Timothée Chalamet and his bowl cut, Robert Pattinson’s ridiculous French accent and more: read our breakdown of David Michôd’s historical epic.
All images courtesy of Netflix.
The internet’s favourite boyfriend, Timotheé Chalamet, is taking a break from acting, after a near-constant run of critically acclaimed performances have confirmed his impressive talent and encouraged comparisons to past heartthrobs such as James Dean. Along with several upcoming projects next year, most of which feature Chalamet in lead roles, this year also promised two more roles which would secure his position as surely one of the most versatile and popular actors of the decade: Greta Gerwig’s star-studded adaptation of Little Women, and David Michôd’s historical drama The King.
Since the dramatic trailer dropped, the hype for The King has been real – primarily due to the fact that Chalabae’s young King Henry (also known as Hal) takes the lead and appears in basically every scene of the 2 hour 20 minute film. Cue brutal battles, vein-popping bouts of anger, long shots of Hal’s brooding expressions, and Robert Pattinson’s ridiculous French accent.
Read our breakdown of Michôd’s film below…
WHAT: As the floppy-haired, carefree son of a 15th-Century king, Chalamet’s Hal is well-loved by his loyal clan of friends and spends most of his days getting drunk and… well, that’s about it. Returning the mutual feeling of disdain for his son, Hal’s dying father decides to crown his youngest son Thomas (played by Game of Thrones’ Dean-Charles Chapman) as his heir, but after he dies in battle, Hal inherits the throne. Now sporting a bowl cut, the new King is determined to avoid conflict and war, but after mounting pressure from his advisors to prove himself as a noble leader, he becomes increasingly violent, brutal and impulsive.
WHERE: The King is based on several Shakespearean plays, most notably Henriad, and of course the real-life King Henry. Most of the film takes place within either the dark, gloomy world of Hal’s royal quarters, or the even gloomier, mud-filled battlefields of France after the English army declares war. So it’s fair to say that the plot development (while slow) comes less from an exciting variety of locations and more from the character arc of Hal. Initially a drunken, promiscuous and emotionally distant prince with no interest in following in the footsteps of his estranged father, by the end of the film, the lanky, awkward gait we know Chalamet for has diminished: chest puffed, head held high.
STAR OF THE SHOW: There’s definitely an array of interesting and complex characters here, including co-writer Joel Edgerton’s Falstaff, Hal’s closest friend. But with Timmy in the lead role and Robert Pattinson playing his taunting enemy, The Dauphin of France, the rest of the cast didn’t really stand a chance. While Pattinson’s unhinged performance provides pretty much all of the film’s comic relief, its Chalamet’s portrayal of the once-empathetic leader slowly descending into power-crazy narcissism that – no surprise here – basically makes the film worth watching.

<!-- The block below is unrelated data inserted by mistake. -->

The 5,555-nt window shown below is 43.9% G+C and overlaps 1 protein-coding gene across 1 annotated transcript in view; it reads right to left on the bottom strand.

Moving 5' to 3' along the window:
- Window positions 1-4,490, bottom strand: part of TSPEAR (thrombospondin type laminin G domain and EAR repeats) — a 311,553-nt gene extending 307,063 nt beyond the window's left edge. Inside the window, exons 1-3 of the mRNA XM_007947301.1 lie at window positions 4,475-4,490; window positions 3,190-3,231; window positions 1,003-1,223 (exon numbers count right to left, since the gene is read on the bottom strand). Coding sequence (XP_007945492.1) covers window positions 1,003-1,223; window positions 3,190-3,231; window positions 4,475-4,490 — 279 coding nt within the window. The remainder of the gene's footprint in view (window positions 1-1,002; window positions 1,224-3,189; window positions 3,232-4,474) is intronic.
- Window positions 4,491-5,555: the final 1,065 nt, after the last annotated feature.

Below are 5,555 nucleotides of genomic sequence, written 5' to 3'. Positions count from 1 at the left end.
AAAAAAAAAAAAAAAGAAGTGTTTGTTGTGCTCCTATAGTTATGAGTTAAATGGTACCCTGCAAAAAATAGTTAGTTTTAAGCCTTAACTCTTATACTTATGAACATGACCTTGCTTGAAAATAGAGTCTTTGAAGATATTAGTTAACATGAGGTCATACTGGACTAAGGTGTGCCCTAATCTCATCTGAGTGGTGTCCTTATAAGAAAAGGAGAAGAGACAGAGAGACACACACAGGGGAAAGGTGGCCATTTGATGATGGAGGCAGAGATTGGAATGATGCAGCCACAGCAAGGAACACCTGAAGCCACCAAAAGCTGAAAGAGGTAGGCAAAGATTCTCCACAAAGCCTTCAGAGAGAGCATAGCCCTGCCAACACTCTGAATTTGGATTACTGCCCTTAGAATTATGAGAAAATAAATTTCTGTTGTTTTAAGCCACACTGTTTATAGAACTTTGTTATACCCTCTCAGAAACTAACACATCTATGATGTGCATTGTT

WHO TO WATCH IT WITH: Someone who shares your love of Timmy and R-Patz – which shouldn’t be hard, considering that’s basically the entire intended target audience for the film. It also might be worth watching it with someone who has an understanding of the historical accuracy, so they can explain what’s going on when you can’t quite decipher some of the low, mumbling dialogue (or when the drawn-out plot has caused your mind to wander elsewhere).
STANDOUT SCENE: The most memorable scenes feature Chalamet doing what he does best: portraying a varied range of emotions over the course of one short scene. And in a film filled with intense battles and betrayals of trust, there are ample opportunities for the boy wonder to flex his acting muscles. One particular scene, in which the camera hones in on his expression as he reckons with some devastating news, harks back to that closing scene of Chalabae’s breakout role as Elio in Call Me By Your Name (although Hal’s more steely expression means that this scene probably won’t have you in as many tears). However, truly, nothing could compare to the first time we heard that French accent from Pattinson – especially when he’s using it to speculate on the size of Hal’s anatomy.
WATCH IF: You love any of these three: Game of Thrones, Timotheé Chalamet, and Robert Pattinson. If you love all three, even better.
DON’T WATCH IF: If you’re not bothered about Game of Thrones, Timothée Chalamet and Robert Pattinson. Without the fervent obsession with Chalabae that most of the internet harbours, you might find it difficult to stay interested in the plot for the – very long – runtime. Even so, it’s an impressive feat of cinematic achievement which allows Timmy to add another genre to his roster, while also allowing Pattinson to continue with his surprising and flamboyant character choices. We only wish that the latter had been given more screen time, and the former had been given a little more to do.
WONDERLAND REVIEW: 2/5 (with a 5/5 for Timmy)